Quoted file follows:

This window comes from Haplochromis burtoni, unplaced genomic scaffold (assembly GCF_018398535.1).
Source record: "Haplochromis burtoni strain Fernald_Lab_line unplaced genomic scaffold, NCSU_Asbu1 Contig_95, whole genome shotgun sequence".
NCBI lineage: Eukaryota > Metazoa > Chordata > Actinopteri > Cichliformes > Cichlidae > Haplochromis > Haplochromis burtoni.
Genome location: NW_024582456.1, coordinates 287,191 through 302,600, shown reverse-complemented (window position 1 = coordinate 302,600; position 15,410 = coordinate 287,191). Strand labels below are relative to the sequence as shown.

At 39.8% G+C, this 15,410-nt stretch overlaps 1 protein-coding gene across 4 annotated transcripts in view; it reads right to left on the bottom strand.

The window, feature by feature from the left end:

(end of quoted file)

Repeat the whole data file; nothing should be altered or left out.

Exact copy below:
This window comes from Haplochromis burtoni, unplaced genomic scaffold (assembly GCF_018398535.1).
Source record: "Haplochromis burtoni strain Fernald_Lab_line unplaced genomic scaffold, NCSU_Asbu1 Contig_95, whole genome shotgun sequence".
NCBI lineage: Eukaryota > Metazoa > Chordata > Actinopteri > Cichliformes > Cichlidae > Haplochromis > Haplochromis burtoni.
Genome location: NW_024582456.1, coordinates 287,191 through 302,600, shown reverse-complemented (window position 1 = coordinate 302,600; position 15,410 = coordinate 287,191). Strand labels below are relative to the sequence as shown.

At 39.8% G+C, this 15,410-nt stretch overlaps 1 protein-coding gene across 4 annotated transcripts in view; it reads right to left on the bottom strand.

The window, feature by feature from the left end: